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Floaters and Flashes

Floaters and Flashes

What is a floater?

A floater looks like small specks, dots, circles, lines, or cobwebs in your field of vision. While they seem to be in front of your eye, they are actually floating inside of it. Floaters are small clumps of gel or cells inside the vitreous fluid that fill your eyeball. What you see are actually the shadows that these clumps can cast on your retina. You usually notice floaters when you’re staring at something plain, like a blank wall or a blue sky. Individuals with floaters also may have difficulty driving during the nighttime. This is because the oncoming traffic lights can blur your vision on top of the specs that are already getting in the way of your view. Making it almost impossible to see.

As we grow older, our vitreous fluid starts to thicken up or shrink. When this occurs, clumps or strands can form in the vitreous. If it somehow pulls away from the back of the eye, this is called posterior vitreous detachment. Floaters usually stem from posterior vitreous detachment. They are not fatal, or painful, and tend to fade out or go away within time. Severe floaters can be removed by surgery, but this is not often the case.

You would be more likely to get floaters in your eyes if you are nearsighted, (which means you need glasses to see far away), if you have had surgery for cataracts, or if you have had inflammation or swelling inside of your eye.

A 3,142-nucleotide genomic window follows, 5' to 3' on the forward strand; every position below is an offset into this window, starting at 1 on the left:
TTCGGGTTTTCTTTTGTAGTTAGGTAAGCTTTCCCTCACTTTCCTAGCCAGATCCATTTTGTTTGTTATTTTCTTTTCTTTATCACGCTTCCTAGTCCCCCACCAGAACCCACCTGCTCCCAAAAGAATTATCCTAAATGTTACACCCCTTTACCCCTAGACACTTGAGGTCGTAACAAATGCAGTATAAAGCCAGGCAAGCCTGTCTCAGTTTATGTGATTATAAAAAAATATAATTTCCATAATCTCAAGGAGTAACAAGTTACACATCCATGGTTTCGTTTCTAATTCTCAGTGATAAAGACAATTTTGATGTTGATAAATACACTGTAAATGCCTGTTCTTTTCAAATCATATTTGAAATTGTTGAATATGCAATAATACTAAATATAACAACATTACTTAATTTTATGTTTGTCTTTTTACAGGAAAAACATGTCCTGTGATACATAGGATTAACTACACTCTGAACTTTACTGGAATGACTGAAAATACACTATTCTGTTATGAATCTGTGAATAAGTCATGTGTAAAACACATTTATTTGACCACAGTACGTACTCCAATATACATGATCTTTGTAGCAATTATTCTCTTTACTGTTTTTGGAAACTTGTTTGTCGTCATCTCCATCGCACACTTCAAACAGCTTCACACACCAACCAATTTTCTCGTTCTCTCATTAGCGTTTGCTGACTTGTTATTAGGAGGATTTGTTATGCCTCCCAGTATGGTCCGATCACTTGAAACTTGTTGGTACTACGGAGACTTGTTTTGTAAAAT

What are flashes?

Flashes can look like flashing lights, or even lightning streaks that cloud your field of vision. Some people compare the flashes of light to seeing “Stars” after being hit on the head. The flashes may come on and off for weeks or even months. They occur when your vitreous rubs or pulls on your retina, allowing for the specs of light to flash into your line of vision. Flashes become more frequent with age.

When do floaters and flashes become serious?

Typically floaters and flashes will not become a serious issue. However, if you begin to notice a lot of new floaters or a lot of new flashes in your eyes, this is when you should let your ophthalmologist know right away.

Flashes and Migraines

Sometimes people will notice that their light flashes look like jagged lines or heat waves. These flashes can appear in one of your eyes or even both and can last up to twenty minutes. A long-lasting flash like this could be caused by a migraine. A migraine is a spasm of blood vessels in your brain, and when you get a headache right after a flash these are called migraine headaches. A light flash without a headache would be called an ophthalmic migraine or a migraine without a headache.

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